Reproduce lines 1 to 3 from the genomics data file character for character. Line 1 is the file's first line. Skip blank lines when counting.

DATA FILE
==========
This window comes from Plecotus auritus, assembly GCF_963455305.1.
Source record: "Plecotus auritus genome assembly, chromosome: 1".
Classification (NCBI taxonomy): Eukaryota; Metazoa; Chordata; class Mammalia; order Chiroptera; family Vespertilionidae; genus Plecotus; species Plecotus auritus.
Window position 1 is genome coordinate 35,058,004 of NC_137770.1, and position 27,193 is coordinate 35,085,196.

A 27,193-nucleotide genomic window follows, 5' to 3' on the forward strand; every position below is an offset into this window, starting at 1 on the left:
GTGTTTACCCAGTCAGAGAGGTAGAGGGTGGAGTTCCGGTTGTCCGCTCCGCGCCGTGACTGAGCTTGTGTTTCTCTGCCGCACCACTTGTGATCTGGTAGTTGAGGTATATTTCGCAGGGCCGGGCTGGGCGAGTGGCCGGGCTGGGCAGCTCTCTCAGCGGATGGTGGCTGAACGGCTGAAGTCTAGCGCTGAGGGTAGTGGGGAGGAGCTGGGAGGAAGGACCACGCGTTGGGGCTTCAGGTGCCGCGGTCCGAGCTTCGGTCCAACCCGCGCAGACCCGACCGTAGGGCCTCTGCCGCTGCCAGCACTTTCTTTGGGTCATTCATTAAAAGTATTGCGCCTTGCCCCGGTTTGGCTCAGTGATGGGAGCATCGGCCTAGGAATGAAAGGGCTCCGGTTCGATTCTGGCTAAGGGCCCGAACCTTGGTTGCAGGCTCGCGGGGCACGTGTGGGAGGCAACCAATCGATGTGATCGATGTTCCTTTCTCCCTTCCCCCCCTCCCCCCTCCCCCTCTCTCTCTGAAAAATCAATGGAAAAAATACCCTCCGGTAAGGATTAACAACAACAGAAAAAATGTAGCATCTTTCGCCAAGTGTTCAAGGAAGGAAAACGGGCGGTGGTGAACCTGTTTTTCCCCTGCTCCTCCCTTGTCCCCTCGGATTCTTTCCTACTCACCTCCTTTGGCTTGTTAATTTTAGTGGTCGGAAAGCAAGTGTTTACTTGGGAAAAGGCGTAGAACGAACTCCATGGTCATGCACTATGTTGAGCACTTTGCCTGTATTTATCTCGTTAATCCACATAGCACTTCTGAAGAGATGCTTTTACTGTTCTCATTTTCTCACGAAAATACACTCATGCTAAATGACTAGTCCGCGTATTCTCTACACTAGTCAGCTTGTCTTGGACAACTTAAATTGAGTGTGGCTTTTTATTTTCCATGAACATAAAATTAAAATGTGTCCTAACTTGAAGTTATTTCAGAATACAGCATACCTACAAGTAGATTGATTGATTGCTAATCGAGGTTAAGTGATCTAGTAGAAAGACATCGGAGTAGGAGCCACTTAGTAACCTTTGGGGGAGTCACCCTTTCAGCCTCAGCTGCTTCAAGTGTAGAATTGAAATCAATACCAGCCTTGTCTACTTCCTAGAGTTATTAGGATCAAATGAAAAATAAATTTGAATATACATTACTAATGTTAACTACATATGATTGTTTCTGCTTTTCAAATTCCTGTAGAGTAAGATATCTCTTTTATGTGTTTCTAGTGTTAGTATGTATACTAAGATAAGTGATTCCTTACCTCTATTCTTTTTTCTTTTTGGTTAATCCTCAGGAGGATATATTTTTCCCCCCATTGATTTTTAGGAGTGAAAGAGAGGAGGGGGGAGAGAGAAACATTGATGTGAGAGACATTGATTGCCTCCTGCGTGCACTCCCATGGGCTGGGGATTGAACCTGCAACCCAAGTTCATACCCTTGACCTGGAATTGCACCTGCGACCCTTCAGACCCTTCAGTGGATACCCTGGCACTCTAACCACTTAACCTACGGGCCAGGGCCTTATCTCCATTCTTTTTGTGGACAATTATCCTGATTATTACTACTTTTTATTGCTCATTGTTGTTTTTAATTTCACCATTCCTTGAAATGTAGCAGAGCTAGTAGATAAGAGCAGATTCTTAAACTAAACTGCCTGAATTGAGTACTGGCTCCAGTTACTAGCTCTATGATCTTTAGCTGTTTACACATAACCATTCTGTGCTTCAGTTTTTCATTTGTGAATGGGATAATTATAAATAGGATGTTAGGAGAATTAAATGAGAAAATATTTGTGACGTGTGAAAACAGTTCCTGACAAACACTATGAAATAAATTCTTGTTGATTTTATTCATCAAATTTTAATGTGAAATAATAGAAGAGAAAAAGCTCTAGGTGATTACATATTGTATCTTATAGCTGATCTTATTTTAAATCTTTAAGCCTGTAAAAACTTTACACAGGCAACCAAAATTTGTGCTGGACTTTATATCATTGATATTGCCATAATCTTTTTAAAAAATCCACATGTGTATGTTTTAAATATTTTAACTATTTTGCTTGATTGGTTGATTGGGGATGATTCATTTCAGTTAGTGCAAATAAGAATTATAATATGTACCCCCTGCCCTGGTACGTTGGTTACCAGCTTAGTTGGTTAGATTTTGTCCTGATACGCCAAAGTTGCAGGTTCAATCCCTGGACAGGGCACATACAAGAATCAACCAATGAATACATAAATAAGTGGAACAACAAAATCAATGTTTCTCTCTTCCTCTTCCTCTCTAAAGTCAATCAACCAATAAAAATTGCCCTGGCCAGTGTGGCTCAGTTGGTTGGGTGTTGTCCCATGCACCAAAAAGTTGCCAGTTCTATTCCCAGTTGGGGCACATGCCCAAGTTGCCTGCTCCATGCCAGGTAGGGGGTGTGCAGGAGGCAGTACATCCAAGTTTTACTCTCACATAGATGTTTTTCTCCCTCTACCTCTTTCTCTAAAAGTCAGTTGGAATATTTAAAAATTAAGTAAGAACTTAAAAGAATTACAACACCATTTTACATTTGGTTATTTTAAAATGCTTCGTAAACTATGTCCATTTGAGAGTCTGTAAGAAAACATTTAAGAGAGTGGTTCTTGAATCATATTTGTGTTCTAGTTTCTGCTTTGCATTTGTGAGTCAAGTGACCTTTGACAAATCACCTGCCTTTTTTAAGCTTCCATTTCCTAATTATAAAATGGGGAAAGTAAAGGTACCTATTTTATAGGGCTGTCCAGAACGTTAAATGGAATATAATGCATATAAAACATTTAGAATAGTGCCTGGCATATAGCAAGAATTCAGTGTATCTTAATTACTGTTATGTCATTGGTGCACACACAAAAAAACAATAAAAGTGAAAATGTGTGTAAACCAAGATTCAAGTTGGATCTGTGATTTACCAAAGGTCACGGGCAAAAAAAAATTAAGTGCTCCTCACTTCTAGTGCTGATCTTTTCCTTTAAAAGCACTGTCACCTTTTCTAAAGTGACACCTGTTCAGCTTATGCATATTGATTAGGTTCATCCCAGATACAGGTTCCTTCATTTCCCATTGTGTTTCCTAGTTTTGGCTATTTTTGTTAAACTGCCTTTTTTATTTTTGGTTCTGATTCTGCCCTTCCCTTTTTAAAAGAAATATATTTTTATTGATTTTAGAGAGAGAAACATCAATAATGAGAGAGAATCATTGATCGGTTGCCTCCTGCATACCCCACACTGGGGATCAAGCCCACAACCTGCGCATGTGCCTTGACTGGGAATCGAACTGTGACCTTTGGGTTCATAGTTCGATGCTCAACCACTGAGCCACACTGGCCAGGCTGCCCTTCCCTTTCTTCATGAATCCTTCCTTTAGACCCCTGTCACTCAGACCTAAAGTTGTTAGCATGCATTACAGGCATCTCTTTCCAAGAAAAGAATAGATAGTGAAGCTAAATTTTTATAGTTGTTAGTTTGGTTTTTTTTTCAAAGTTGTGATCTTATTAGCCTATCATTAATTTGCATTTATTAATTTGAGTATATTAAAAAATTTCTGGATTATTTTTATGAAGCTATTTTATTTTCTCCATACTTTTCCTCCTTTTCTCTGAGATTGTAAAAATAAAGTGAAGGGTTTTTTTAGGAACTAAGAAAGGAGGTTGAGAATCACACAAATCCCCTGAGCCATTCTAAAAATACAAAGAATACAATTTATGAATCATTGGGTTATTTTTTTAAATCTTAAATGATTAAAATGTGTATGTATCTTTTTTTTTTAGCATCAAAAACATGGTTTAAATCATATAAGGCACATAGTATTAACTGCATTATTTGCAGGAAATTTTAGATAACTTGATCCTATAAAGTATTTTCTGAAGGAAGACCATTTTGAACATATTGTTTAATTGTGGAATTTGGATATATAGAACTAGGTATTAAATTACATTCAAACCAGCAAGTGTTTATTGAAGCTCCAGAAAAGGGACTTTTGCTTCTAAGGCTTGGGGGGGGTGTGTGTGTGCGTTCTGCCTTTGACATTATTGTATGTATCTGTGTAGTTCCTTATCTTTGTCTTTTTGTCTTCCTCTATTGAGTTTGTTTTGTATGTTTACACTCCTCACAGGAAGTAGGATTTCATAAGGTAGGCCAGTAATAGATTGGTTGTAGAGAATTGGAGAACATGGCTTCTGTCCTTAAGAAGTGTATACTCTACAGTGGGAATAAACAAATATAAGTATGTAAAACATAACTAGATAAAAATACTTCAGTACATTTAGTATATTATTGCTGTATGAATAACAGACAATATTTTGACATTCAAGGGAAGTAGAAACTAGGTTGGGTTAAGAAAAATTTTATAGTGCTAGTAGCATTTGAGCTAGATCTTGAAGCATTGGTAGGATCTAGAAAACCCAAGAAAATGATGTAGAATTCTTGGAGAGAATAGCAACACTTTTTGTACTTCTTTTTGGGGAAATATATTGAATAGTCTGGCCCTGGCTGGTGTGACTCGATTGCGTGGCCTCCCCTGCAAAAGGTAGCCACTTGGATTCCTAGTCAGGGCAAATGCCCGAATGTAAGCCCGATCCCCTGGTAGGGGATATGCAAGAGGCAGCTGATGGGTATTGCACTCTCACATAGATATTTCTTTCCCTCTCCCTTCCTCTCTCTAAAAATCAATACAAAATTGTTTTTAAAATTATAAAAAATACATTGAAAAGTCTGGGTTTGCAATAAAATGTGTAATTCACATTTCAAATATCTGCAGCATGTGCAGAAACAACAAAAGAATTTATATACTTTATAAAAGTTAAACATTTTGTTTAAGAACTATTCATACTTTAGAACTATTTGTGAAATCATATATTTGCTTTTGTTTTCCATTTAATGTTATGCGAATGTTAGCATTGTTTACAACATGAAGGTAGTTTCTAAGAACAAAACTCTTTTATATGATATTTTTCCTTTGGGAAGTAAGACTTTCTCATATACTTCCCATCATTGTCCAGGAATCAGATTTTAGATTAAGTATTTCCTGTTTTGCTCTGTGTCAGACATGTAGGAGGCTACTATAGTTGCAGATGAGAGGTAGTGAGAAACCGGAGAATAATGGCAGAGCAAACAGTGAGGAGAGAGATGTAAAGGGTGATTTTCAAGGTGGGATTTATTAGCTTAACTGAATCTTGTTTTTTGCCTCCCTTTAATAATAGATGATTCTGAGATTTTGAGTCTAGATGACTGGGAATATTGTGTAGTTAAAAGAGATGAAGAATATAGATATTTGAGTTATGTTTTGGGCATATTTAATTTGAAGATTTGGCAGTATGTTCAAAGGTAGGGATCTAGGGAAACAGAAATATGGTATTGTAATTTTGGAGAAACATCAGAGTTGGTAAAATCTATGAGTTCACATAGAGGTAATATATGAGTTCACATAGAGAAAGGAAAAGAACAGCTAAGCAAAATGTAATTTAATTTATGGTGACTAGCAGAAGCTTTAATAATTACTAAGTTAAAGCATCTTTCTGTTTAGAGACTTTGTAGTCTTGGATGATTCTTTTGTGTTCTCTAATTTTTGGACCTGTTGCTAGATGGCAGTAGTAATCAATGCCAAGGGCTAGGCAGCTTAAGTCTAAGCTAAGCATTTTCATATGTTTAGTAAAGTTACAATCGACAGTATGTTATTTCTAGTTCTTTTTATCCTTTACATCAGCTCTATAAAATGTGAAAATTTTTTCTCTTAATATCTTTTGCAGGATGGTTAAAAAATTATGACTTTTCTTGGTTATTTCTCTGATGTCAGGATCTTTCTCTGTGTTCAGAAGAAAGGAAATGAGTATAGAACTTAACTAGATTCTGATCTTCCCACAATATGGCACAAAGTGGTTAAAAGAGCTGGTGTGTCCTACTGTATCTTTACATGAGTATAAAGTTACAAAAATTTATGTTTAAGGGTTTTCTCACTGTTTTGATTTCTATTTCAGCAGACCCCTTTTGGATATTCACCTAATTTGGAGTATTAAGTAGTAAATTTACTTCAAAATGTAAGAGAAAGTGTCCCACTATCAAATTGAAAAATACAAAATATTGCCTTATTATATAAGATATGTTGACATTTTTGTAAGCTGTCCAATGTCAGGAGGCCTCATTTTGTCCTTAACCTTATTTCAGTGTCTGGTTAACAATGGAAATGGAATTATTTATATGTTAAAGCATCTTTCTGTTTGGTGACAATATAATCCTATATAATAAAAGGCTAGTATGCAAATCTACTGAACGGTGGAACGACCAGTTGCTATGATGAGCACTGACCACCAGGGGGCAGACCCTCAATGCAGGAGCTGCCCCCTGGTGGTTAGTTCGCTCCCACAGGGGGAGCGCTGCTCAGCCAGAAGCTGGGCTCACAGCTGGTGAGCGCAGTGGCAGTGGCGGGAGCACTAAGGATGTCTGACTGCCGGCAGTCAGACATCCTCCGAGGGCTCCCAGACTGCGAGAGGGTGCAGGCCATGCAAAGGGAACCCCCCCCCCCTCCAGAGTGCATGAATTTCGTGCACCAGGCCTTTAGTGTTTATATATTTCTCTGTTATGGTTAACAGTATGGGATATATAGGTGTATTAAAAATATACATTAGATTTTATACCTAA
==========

This window comes from Plecotus auritus, assembly GCF_963455305.1.
Source record: "Plecotus auritus genome assembly, chromosome: 1".
Classification (NCBI taxonomy): Eukaryota; Metazoa; Chordata; class Mammalia; order Chiroptera; family Vespertilionidae; genus Plecotus; species Plecotus auritus.